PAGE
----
April 2016First person singular

My passion and my challenge: to bring sound management to public health care and social services

I’ve always felt a touch of envy for people who have a single passion in life. Even as children, they know where their interests lie and what they want to be when they grow up.

In my own case, though, I was far from being able to identify a career path at such an early age. I loved music and literature—but I loved the sciences, too, especially biology.

I was living in Quebec City and about to graduate with a B.A. in 1968, when the time came to choose a university stream, and I found myself torn between medicine and…literature. As far as income was concerned, medicine would have been a much better choice, but I believed I was above such considerations. So off I went to Carleton University in Ottawa, and after completing a Masters degree in Spanish studies in 1972, I taught Spanish for a while. But before long, I began to experience feelings of “been there, done that.”

Fortunately, my knowledge of Spanish opened a new door to the field of international development. At the time, a need existed for multilingual professionals, and this is how I gained expertise in administering government programs that provide support to developing countries. It was in the course of these duties that I acquired a taste for managing projects, programs and multi-disciplinary teams.

So I decided to reorient myself once again and round out my university curriculum by completing my studies with a degree in public administration at Carleton in 1977. In attending an English-speaking university, I was even able to perfect my skills in English.

To pay for these studies, I had worked long hours in several healthcare facilities in Montreal, where I became as fascinated by the clinical side as by management. And so, once again, I readjusted my bearings and decided to complete a nursing program at the University of Montreal in 1980.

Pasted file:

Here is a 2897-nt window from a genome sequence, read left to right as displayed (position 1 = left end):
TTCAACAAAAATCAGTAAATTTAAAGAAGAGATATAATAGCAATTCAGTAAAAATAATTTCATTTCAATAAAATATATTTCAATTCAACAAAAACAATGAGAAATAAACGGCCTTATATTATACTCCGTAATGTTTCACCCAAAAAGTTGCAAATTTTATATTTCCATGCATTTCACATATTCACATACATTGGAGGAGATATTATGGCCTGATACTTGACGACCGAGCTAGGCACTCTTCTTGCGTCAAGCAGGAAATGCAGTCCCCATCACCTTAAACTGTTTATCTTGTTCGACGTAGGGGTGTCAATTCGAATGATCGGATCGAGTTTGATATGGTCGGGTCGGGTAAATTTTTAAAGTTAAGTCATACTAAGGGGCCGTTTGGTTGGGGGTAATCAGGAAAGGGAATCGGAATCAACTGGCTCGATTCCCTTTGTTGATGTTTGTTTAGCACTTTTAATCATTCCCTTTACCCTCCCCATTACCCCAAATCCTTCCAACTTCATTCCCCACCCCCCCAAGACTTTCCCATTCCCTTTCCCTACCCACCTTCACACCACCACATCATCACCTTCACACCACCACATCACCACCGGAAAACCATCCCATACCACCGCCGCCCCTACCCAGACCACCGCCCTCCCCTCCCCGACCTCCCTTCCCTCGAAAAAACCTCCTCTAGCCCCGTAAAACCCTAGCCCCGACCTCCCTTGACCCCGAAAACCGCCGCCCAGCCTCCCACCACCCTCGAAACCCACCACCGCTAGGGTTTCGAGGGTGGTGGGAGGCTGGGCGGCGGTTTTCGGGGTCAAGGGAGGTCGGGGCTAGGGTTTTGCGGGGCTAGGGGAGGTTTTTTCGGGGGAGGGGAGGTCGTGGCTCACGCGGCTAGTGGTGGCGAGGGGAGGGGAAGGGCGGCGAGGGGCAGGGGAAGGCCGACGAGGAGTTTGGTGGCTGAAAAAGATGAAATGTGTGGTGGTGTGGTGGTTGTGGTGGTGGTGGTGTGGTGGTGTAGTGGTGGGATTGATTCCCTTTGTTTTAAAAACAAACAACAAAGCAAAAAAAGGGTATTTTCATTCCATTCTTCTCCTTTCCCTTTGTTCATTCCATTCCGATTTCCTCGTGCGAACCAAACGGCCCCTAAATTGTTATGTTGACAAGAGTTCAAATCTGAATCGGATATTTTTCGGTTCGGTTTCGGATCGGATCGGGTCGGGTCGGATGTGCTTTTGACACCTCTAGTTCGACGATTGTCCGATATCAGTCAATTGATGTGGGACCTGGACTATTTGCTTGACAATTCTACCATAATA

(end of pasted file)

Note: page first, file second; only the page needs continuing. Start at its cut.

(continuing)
I did so, because I believed it was essential for me to have an in-depth understanding of the needs of healthcare users and of the professionals who are trying to respond to them. I also felt I had to be fully prepared to listen closely and gain an appreciation for the many aspects of multiculturalism in the metropolitan areas that particularly interested me.

As a result, I had an opportunity to become a practicing clinician in a variety of healthcare environments mainly in Montreal, in French and in English, in acute care and in public health, including at the Queen Elizabeth Hospital and the CLSC Saint-Louis-du-Parc.

Then my interest in the management of services again reasserted itself. That’s what led me from middle management to upper management and, later, to positions as Executive Director of a CLSC and a CSSS, until I reached my current post as Associate Executive Director of our healthcare network.

Through all of these transformations, one factor has been constant: I always loved what I was doing and I had no fear of setting off in new directions. Daring to change and staying open to what life brings us—these are my passions. This diversity of experiences has broadened and deepened the quality of my involvement, while enabling me to pay close attention to the essence of what others are saying.

When the time finally comes to retire, I have no doubt that new vistas will open before me and that new and equally passionate adventures will call out to me. All things considered, I can’t complain that my path in life wasn’t fixed at a young age, because I had the chance to discover for myself how beautiful life is and that it is always full of surprises.

Francine Dupuis signature

 

 

 

Associate Executive Director
Integrated Health and Social Services University Network for West-Central Montreal

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